Monday, December 20, 2010

Chapter Two: Tense shifts

Totally about 3000 words with little dialogue, I have to say that this one has been one of my favorite chapters to write thus far. Cherry shows so much diversity as a character in this chapter right from the opening paragraph. Not only that, but displays of her "creature" side come through as well. I gave small hints throughout the chapter as to what type of creature that might be. Also, I delve into what a very terrifying stalker might be like.

I think that the one thing I am going to have to go back and edit are the tense shifts I placed in this and in the first chapter. I attempted to use them as hints to where the reader was in time, and found I had become inconsistent in later chapters. I am going to have to spend some time making sure that that isn't the case because as time goes on the jumping into the past ceases and everything becomes very obviously present tense. I'll give you an example. For a past "dream experience", I wrote a section like this;

She fixed the blankets on the bed so that they were back to the way she had found them and put her shirt back on.

For a present tense "real time experience", I wrote a section like this;

Cherry coughs the dust from her throat and wipes her face with the back of her hand.

Notice the "ending in -ed" tense in the past and the "ending in -s" for the present? Later in the story, all of the present tense items end in -ed, using it as an active voice rule. It wasn't really until tonight that I reread it and disliked the "ending in -s" tense writing immensely. Now I am wondering whether I should go back and make it all end in -ed for tensing and leave it to the reader to understand that parts that seemingly make no sense are in the past or format the past instances in italics or changed font. If there are any suggestions you may have, I'd love to hear them.

This bring up an excellent learning lesson for me; I either need to learn to pay closer attention so I don't have to go back and make huge editing changes like this, or just not bother so much with tense shifting like that if I don't know how to do it well enough to pull it off throughout. I have learned now to pay closer attention to these kinds of things while writing, and what a stinging lesson that turned out to be. Do you work with tense shifting in your own writing? Do you find that it comes naturally, or that you have to pay close attention?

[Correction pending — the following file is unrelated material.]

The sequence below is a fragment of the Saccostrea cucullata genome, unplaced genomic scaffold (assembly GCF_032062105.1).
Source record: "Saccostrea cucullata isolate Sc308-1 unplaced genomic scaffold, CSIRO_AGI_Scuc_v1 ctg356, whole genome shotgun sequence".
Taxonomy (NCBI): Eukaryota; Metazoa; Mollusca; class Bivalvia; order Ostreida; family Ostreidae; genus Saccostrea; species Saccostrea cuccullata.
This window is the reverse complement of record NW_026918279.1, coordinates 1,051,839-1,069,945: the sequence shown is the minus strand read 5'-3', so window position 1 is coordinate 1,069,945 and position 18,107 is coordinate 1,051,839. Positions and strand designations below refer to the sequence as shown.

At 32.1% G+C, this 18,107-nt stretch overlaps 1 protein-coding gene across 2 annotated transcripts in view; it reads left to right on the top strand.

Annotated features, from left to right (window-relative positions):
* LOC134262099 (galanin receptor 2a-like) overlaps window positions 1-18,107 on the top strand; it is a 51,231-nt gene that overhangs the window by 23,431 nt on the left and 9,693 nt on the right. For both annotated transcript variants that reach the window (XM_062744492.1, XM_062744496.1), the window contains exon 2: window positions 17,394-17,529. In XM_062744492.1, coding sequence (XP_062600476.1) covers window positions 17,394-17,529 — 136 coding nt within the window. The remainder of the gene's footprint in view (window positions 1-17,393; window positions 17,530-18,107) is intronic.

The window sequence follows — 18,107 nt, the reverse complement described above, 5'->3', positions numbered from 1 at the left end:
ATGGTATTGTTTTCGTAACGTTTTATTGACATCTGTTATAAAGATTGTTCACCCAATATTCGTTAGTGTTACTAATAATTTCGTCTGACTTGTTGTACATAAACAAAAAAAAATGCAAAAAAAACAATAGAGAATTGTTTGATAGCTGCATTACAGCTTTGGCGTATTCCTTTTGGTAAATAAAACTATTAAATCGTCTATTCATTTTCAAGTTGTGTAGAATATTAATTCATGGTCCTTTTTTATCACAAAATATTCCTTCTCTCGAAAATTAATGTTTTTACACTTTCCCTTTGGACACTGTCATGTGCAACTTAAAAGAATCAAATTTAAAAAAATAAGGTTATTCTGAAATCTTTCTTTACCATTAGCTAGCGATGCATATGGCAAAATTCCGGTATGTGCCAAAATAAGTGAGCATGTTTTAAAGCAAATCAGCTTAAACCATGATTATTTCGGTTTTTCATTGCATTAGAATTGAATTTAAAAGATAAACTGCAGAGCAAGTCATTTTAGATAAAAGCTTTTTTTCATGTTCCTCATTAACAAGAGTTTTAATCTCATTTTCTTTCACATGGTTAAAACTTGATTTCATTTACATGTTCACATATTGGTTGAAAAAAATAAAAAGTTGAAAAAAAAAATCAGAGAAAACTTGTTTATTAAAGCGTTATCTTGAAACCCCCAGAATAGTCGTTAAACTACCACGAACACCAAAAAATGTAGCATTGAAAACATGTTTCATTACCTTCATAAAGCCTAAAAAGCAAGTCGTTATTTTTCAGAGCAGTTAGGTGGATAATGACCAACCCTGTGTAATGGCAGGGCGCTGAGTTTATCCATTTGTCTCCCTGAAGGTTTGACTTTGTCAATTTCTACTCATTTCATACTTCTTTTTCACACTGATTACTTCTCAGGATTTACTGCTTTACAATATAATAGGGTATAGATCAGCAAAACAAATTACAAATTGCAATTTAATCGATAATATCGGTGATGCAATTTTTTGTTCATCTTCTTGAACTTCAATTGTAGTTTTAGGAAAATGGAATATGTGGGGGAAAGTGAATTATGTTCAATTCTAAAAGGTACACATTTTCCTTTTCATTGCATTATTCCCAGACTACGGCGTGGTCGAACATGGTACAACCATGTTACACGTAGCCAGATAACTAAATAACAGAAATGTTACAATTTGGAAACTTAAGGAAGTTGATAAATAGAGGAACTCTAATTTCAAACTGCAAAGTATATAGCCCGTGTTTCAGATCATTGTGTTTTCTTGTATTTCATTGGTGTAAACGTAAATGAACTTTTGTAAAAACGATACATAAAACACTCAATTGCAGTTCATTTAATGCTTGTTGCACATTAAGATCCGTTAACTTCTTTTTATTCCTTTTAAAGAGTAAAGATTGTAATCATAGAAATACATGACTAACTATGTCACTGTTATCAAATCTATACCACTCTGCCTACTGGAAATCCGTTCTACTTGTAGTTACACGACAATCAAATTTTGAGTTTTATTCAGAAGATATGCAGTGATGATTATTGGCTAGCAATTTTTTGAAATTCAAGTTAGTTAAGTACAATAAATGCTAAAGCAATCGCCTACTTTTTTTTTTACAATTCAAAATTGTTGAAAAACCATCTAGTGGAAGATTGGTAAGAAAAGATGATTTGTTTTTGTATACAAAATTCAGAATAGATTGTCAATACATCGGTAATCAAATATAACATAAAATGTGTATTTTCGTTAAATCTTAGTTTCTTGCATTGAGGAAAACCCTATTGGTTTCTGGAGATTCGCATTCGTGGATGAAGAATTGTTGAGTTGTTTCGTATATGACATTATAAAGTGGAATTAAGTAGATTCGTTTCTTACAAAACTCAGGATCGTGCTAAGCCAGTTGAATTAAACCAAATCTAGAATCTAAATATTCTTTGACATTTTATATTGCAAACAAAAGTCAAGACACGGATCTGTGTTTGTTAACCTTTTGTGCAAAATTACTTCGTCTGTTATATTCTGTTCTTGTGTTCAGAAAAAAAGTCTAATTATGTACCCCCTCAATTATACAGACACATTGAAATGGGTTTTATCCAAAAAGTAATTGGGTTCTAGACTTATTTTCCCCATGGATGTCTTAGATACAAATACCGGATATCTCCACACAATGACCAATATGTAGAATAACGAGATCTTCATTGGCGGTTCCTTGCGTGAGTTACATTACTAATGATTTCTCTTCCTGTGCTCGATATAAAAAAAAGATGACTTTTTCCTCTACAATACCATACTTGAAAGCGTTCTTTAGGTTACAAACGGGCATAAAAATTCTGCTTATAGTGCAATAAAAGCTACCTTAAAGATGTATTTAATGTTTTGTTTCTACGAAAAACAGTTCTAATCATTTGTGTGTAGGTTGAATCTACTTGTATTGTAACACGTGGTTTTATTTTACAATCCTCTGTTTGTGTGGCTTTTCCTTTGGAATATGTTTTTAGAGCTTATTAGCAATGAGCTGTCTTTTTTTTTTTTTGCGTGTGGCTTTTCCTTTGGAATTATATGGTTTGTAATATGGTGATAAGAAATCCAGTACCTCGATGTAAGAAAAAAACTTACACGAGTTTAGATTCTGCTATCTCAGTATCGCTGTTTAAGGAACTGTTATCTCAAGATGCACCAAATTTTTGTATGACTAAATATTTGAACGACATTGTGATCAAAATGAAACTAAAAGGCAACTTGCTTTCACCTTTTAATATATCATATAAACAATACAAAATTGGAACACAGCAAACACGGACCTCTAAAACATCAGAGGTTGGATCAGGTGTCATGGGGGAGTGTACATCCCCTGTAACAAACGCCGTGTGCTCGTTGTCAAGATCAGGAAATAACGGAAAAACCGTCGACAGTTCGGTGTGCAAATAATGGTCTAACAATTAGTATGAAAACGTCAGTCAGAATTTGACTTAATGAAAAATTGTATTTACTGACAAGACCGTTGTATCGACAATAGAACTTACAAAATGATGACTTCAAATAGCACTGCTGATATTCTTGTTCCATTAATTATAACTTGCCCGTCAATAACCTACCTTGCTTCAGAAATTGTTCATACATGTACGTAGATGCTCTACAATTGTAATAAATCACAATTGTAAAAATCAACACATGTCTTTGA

Aside from this huge tensing issue I just tonight realized was a problem, I am very satisfied with this chapter for what it gets across. I think I have given just enough of a hint as to what and who Cherry is, and added imagery to the story using all of the senses. I also added plenty of character tension between Cherry and another of the three main characters; Dimaia. 

I like being able to write both Cherry and Dimaia because I think that in ways they are both a part of who I am only exaggerated. I love to have them argue and bicker throughout the book because it is almost like having an argument with myself. I see how that could be very frustrating for others in reality because I really can tend to get unreasonable. Do you write aspects of yourself or are your own characters people that you wish you could be more like? Do you find yourself relating to your characters on an emotional level, and if not, does that hinder what you are able to portray?

I think that I will leave it there for now, as I really need to figure out what I am going to do to fix this tense shift issue I am having. My best to you all, and happy writing! 

For more information on tense shifts, see this handy diagram!

1 comment:

  1. It's tough to say; I think you can probably use past tense throughout if you want--it depends on what you want to do. I know you're concerned about grounding the reader in time/place, but past if you choose the details well your reader will easily follow you. Depending on how you want to accomplish that, you might frame the scene so it's clear it's in the past or you might leave it ambiguous at first, gradually shedding light on the time/place as the scene progresses. (I see this used to heighten dramatic tension--beginning the scene with an important or surprising detail and leading the reader on for just a little while as he/she orients himself/herself in the context).